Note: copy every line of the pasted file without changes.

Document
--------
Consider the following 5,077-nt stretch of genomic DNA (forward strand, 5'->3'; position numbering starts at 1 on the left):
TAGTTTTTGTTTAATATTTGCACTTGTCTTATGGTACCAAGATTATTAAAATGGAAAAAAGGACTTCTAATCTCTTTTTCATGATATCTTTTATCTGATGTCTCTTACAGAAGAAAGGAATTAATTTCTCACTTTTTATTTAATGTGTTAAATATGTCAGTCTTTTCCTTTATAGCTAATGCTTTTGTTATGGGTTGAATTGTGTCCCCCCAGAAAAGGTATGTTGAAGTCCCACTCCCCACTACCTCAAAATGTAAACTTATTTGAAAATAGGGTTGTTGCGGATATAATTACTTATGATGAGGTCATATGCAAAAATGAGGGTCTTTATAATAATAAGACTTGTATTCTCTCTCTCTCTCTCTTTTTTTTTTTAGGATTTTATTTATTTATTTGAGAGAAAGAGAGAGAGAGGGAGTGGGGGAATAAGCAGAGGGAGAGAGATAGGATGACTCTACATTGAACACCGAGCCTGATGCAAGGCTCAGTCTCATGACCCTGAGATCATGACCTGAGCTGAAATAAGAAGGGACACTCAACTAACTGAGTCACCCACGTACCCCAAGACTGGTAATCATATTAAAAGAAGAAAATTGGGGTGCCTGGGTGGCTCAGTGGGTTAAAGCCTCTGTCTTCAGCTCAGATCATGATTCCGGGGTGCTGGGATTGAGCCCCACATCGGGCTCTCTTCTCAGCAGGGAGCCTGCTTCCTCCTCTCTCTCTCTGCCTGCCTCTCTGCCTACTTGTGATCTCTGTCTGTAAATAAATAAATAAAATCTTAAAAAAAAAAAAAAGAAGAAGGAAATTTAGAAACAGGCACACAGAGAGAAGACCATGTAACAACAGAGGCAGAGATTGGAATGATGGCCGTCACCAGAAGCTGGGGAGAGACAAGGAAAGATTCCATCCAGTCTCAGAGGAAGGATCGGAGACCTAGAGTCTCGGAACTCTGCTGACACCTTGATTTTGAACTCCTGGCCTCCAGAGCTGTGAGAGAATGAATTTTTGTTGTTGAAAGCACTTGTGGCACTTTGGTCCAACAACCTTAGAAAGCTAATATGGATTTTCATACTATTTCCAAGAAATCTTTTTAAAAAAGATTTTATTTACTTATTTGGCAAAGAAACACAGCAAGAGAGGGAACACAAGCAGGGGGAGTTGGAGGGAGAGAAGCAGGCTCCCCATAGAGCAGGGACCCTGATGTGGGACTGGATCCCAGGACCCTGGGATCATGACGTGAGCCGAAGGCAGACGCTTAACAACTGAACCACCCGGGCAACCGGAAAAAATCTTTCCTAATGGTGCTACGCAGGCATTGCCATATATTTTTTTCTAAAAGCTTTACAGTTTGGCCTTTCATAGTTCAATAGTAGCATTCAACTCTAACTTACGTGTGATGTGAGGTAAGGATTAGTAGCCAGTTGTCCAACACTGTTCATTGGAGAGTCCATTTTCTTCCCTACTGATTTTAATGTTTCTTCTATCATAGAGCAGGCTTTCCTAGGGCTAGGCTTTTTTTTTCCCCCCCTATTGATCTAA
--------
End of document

Consider the following 5,077-nt stretch of genomic DNA (forward strand, 5'->3'; position numbering starts at 1 on the left):
TAGTTTTTGTTTAATATTTGCACTTGTCTTATGGTACCAAGATTATTAAAATGGAAAAAAGGACTTCTAATCTCTTTTTCATGATATCTTTTATCTGATGTCTCTTACAGAAGAAAGGAATTAATTTCTCACTTTTTATTTAATGTGTTAAATATGTCAGTCTTTTCCTTTATAGCTAATGCTTTTGTTATGGGTTGAATTGTGTCCCCCCAGAAAAGGTATGTTGAAGTCCCACTCCCCACTACCTCAAAATGTAAACTTATTTGAAAATAGGGTTGTTGCGGATATAATTACTTATGATGAGGTCATATGCAAAAATGAGGGTCTTTATAATAATAAGACTTGTATTCTCTCTCTCTCTCTCTTTTTTTTTTTAGGATTTTATTTATTTATTTGAGAGAAAGAGAGAGAGAGGGAGTGGGGGAATAAGCAGAGGGAGAGAGATAGGATGACTCTACATTGAACACCGAGCCTGATGCAAGGCTCAGTCTCATGACCCTGAGATCATGACCTGAGCTGAAATAAGAAGGGACACTCAACTAACTGAGTCACCCACGTACCCCAAGACTGGTAATCATATTAAAAGAAGAAAATTGGGGTGCCTGGGTGGCTCAGTGGGTTAAAGCCTCTGTCTTCAGCTCAGATCATGATTCCGGGGTGCTGGGATTGAGCCCCACATCGGGCTCTCTTCTCAGCAGGGAGCCTGCTTCCTCCTCTCTCTCTCTGCCTGCCTCTCTGCCTACTTGTGATCTCTGTCTGTAAATAAATAAATAAAATCTTAAAAAAAAAAAAAAGAAGAAGGAAATTTAGAAACAGGCACACAGAGAGAAGACCATGTAACAACAGAGGCAGAGATTGGAATGATGGCCGTCACCAGAAGCTGGGGAGAGACAAGGAAAGATTCCATCCAGTCTCAGAGGAAGGATCGGAGACCTAGAGTCTCGGAACTCTGCTGACACCTTGATTTTGAACTCCTGGCCTCCAGAGCTGTGAGAGAATGAATTTTTGTTGTTGAAAGCACTTGTGGCACTTTGGTCCAACAACCTTAGAAAGCTAATATGGATTTTCATACTATTTCCAAGAAATCTTTTTAAAAAAGATTTTATTTACTTATTTGGCAAAGAAACACAGCAAGAGAGGGAACACAAGCAGGGGGAGTTGGAGGGAGAGAAGCAGGCTCCCCATAGAGCAGGGACCCTGATGTGGGACTGGATCCCAGGACCCTGGGATCATGACGTGAGCCGAAGGCAGACGCTTAACAACTGAACCACCCGGGCAACCGGAAAAAATCTTTCCTAATGGTGCTACGCAGGCATTGCCATATATTTTTTTCTAAAAGCTTTACAGTTTGGCCTTTCATAGTTCAATAGTAGCATTCAACTCTAACTTACGTGTGATGTGAGGTAAGGATTAGTAGCCAGTTGTCCAACACTGTTCATTGGAGAGTCCATTTTCTTCCCTACTGATTTTAATGTTTCTTCTATCATAGAGCAGGCTTTCCTAGGGCTAGGCTTTTTTTTTCCCCCCCTATTGATCTAA